".....not the basement of a kid who demands that you put "PS3 gay player!! How gay are you haha" on your freelance game development page...." Another poor example - games forums are full of such childish comments. And you would have to make a specific statement about the childish gamer before he could demand a rebuttal be posted, so unless you're in the habit of engaging in childish slanging matches over games there really is zero worth to your argument.

".....How arrogant of me to think otherwise...." Well, no, I would have said more naive and easily led rather than arrogant.

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Mushroom

Italian government / legal system is seriously messed up

Berlusconi is the guy whose government passed a law making top government officials unprosecutable (including his Silvioness, natch). However f***ed-up that is, it's hardly surprising, because Italy is also the place where police and public prosecutors first decide beforehand the desired outcome, and then go looking for the 'proof' that will lead to said desired outcome.

It's not just Berlusconi, there are loads of public and semi-public figures who would love to keep their dealings hidden. Being able to alter Wikipedia entries about them is a wet dream for them. Moratti (Saras), Tronchetti-Provera (Pirelli and telecom Italia), Montezemolo (Fiat / Ferrari), the Geronzi family (Capitalia) etc have fingers in too many pies, and openness and availability of information is complete anathema for them.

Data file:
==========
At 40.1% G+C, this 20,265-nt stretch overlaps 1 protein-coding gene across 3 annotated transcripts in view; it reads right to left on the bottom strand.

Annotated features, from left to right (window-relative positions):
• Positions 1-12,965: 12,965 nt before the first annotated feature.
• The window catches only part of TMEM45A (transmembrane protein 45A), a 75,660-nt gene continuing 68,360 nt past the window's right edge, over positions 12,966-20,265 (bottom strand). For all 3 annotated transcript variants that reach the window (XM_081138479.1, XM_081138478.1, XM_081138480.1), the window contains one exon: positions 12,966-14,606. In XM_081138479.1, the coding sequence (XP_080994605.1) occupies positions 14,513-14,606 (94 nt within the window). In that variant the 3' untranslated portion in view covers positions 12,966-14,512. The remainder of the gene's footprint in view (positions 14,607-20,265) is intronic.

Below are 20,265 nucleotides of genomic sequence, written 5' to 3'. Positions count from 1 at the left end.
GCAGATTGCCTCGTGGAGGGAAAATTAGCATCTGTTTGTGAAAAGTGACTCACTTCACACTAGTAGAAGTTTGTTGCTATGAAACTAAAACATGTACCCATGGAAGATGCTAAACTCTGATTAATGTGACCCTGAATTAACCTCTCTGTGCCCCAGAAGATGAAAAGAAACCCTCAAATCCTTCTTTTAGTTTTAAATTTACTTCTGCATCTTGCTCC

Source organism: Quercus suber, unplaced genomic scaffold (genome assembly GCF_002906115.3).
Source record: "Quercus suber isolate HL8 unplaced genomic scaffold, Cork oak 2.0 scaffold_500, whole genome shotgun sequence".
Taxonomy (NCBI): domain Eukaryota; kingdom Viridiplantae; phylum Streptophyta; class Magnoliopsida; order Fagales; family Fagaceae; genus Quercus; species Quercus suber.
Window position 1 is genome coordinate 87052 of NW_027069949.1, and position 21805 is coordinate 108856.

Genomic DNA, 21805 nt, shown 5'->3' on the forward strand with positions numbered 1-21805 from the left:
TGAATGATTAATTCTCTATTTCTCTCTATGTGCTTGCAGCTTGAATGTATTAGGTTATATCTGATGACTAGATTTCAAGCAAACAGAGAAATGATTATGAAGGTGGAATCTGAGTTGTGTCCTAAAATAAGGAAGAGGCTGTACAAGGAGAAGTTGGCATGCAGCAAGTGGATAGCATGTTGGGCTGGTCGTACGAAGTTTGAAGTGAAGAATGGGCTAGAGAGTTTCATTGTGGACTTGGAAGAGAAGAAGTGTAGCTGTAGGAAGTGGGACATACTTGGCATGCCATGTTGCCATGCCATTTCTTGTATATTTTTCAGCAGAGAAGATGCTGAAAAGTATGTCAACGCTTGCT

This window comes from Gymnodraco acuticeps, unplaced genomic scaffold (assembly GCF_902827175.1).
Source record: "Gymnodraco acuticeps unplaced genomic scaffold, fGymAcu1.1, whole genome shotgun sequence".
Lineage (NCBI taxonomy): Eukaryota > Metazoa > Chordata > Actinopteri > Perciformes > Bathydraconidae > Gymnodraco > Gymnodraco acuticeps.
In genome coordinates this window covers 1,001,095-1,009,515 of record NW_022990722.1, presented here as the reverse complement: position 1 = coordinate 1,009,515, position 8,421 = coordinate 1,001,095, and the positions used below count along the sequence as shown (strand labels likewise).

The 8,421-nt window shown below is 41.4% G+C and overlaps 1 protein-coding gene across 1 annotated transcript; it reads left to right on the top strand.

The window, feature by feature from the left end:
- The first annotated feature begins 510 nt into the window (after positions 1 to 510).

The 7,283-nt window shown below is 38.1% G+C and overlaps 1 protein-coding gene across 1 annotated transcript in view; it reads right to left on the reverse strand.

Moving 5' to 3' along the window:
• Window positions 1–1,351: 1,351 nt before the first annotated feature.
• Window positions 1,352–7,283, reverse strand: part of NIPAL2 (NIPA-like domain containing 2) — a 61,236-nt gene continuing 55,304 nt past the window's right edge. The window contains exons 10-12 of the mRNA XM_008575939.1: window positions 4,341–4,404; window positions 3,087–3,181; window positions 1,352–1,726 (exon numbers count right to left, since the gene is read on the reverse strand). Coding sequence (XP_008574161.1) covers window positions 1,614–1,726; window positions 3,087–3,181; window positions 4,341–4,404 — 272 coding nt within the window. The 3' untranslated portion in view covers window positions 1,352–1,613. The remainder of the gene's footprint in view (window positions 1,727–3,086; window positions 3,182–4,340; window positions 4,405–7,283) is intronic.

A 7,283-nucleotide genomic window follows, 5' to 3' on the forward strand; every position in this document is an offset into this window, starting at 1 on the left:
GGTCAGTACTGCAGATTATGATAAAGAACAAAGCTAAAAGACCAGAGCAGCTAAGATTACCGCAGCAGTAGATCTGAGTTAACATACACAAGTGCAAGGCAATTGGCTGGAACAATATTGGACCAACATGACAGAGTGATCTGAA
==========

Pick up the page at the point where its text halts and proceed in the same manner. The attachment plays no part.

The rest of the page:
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Big Brother

Double-quotes in the wrong place...

Given the way Italy's going with its new-fangled regime of journalistic repression,

-- -- Freedom of "communication" is guaranteed under Article 21 of Italy's constitution.

should probably be rewritten as

-- -- "Freedom" of communication is guaranteed under Article 21 of Italy's constitution.

(with appropriate quotey hand gestures thrown in for emphasis)...

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Anonymous Coward

I find this “sciopero” (this word just does not translate to a civil “strike”) and the endorsement by the Wikimedia Foundation absolutely unacceptable, and frankly quite disgusting.

http://blog.wikimedia.org/2011/10/04/regarding-recent-events-on-italian-wikipedia

I’m no fan of Berlusconi, but what Wikipedia has done here is it lost its political independence. Forget about 3 days of downtime, that’s not the real issue. This is, so far as I know, unprecedented, and the Foundation should think twice before making this happen ever again. Wikipedia is not a political platform for a bunch of admins that act like they own the place (yes, even more than in the English WP).

This proposed law is totally unenforceable, and more to the point, it does not affect the Italian WP in the slightest, along with any other website which is hosted outside of the Italian borders. It’s the law of the state of Florida that matters.

There are many countries that have English as their official language. If one of them descends into (or already is) a dictatorship, are we going to pull the English WP in sign of solidarity? No? Didn’t think so!!